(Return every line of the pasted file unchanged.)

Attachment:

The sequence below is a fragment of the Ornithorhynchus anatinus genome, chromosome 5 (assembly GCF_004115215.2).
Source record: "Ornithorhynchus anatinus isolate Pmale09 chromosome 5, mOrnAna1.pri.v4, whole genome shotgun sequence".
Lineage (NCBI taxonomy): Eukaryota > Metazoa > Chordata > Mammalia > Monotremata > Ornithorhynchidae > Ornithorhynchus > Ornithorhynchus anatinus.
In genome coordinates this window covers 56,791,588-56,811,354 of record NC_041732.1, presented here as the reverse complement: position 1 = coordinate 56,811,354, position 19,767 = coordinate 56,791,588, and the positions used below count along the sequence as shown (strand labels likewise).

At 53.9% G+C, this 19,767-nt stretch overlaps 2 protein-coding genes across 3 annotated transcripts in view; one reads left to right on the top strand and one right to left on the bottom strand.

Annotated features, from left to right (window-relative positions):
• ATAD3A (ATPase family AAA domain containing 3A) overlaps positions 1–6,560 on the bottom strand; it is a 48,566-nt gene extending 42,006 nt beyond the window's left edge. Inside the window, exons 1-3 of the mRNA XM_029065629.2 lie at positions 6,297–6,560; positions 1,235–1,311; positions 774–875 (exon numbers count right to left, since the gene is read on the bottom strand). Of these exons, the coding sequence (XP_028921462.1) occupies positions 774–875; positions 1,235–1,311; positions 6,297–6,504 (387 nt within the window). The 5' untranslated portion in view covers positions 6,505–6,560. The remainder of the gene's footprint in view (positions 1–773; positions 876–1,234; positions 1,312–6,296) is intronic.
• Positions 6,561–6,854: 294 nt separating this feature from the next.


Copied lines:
The sequence below is a fragment of the Ornithorhynchus anatinus genome, chromosome 5 (assembly GCF_004115215.2).
Source record: "Ornithorhynchus anatinus isolate Pmale09 chromosome 5, mOrnAna1.pri.v4, whole genome shotgun sequence".
Lineage (NCBI taxonomy): Eukaryota > Metazoa > Chordata > Mammalia > Monotremata > Ornithorhynchidae > Ornithorhynchus > Ornithorhynchus anatinus.
In genome coordinates this window covers 56,791,588-56,811,354 of record NC_041732.1, presented here as the reverse complement: position 1 = coordinate 56,811,354, position 19,767 = coordinate 56,791,588, and the positions used below count along the sequence as shown (strand labels likewise).

At 53.9% G+C, this 19,767-nt stretch overlaps 2 protein-coding genes across 3 annotated transcripts in view; one reads left to right on the top strand and one right to left on the bottom strand.

Annotated features, from left to right (window-relative positions):
• ATAD3A (ATPase family AAA domain containing 3A) overlaps positions 1–6,560 on the bottom strand; it is a 48,566-nt gene extending 42,006 nt beyond the window's left edge. Inside the window, exons 1-3 of the mRNA XM_029065629.2 lie at positions 6,297–6,560; positions 1,235–1,311; positions 774–875 (exon numbers count right to left, since the gene is read on the bottom strand). Of these exons, the coding sequence (XP_028921462.1) occupies positions 774–875; positions 1,235–1,311; positions 6,297–6,504 (387 nt within the window). The 5' untranslated portion in view covers positions 6,505–6,560. The remainder of the gene's footprint in view (positions 1–773; positions 876–1,234; positions 1,312–6,296) is intronic.
• Positions 6,561–6,854: 294 nt separating this feature from the next.